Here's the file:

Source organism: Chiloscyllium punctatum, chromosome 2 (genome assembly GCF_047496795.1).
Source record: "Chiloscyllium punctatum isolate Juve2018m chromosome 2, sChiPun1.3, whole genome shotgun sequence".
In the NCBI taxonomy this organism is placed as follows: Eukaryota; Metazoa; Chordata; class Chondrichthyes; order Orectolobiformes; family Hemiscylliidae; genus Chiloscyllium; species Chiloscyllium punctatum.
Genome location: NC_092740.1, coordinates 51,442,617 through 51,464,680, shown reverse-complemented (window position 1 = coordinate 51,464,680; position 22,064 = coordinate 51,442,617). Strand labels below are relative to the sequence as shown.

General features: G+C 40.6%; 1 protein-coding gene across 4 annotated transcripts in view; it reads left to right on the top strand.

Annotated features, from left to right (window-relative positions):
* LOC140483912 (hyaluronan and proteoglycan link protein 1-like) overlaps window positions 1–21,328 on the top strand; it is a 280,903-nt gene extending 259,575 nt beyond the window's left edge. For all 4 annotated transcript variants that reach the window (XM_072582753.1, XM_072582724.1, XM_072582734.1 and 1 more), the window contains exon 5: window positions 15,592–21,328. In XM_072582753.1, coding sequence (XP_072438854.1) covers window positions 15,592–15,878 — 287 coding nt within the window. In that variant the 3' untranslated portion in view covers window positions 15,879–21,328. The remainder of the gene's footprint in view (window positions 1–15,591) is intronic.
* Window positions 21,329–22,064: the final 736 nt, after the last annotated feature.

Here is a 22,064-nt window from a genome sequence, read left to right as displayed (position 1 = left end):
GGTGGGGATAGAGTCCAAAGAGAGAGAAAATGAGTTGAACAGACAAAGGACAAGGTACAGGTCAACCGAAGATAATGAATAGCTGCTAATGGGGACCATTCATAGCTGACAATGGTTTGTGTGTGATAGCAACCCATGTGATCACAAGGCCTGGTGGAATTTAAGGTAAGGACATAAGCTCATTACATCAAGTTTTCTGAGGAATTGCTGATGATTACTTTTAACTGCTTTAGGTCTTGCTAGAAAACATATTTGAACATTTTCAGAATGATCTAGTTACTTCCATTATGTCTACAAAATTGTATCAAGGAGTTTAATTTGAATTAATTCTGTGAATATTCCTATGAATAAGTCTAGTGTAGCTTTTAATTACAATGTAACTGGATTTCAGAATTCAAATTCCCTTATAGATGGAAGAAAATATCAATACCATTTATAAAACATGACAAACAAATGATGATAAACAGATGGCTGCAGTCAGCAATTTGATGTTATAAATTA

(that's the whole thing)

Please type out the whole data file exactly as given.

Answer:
Source organism: Chiloscyllium punctatum, chromosome 2 (genome assembly GCF_047496795.1).
Source record: "Chiloscyllium punctatum isolate Juve2018m chromosome 2, sChiPun1.3, whole genome shotgun sequence".
In the NCBI taxonomy this organism is placed as follows: Eukaryota; Metazoa; Chordata; class Chondrichthyes; order Orectolobiformes; family Hemiscylliidae; genus Chiloscyllium; species Chiloscyllium punctatum.
Genome location: NC_092740.1, coordinates 51,442,617 through 51,464,680, shown reverse-complemented (window position 1 = coordinate 51,464,680; position 22,064 = coordinate 51,442,617). Strand labels below are relative to the sequence as shown.

General features: G+C 40.6%; 1 protein-coding gene across 4 annotated transcripts in view; it reads left to right on the top strand.

Annotated features, from left to right (window-relative positions):
* LOC140483912 (hyaluronan and proteoglycan link protein 1-like) overlaps window positions 1–21,328 on the top strand; it is a 280,903-nt gene extending 259,575 nt beyond the window's left edge. For all 4 annotated transcript variants that reach the window (XM_072582753.1, XM_072582724.1, XM_072582734.1 and 1 more), the window contains exon 5: window positions 15,592–21,328. In XM_072582753.1, coding sequence (XP_072438854.1) covers window positions 15,592–15,878 — 287 coding nt within the window. In that variant the 3' untranslated portion in view covers window positions 15,879–21,328. The remainder of the gene's footprint in view (window positions 1–15,591) is intronic.
* Window positions 21,329–22,064: the final 736 nt, after the last annotated feature.

Here is a 22,064-nt window from a genome sequence, read left to right as displayed (position 1 = left end):
GGTGGGGATAGAGTCCAAAGAGAGAGAAAATGAGTTGAACAGACAAAGGACAAGGTACAGGTCAACCGAAGATAATGAATAGCTGCTAATGGGGACCATTCATAGCTGACAATGGTTTGTGTGTGATAGCAACCCATGTGATCACAAGGCCTGGTGGAATTTAAGGTAAGGACATAAGCTCATTACATCAAGTTTTCTGAGGAATTGCTGATGATTACTTTTAACTGCTTTAGGTCTTGCTAGAAAACATATTTGAACATTTTCAGAATGATCTAGTTACTTCCATTATGTCTACAAAATTGTATCAAGGAGTTTAATTTGAATTAATTCTGTGAATATTCCTATGAATAAGTCTAGTGTAGCTTTTAATTACAATGTAACTGGATTTCAGAATTCAAATTCCCTTATAGATGGAAGAAAATATCAATACCATTTATAAAACATGACAAACAAATGATGATAAACAGATGGCTGCAGTCAGCAATTTGATGTTATAAATTA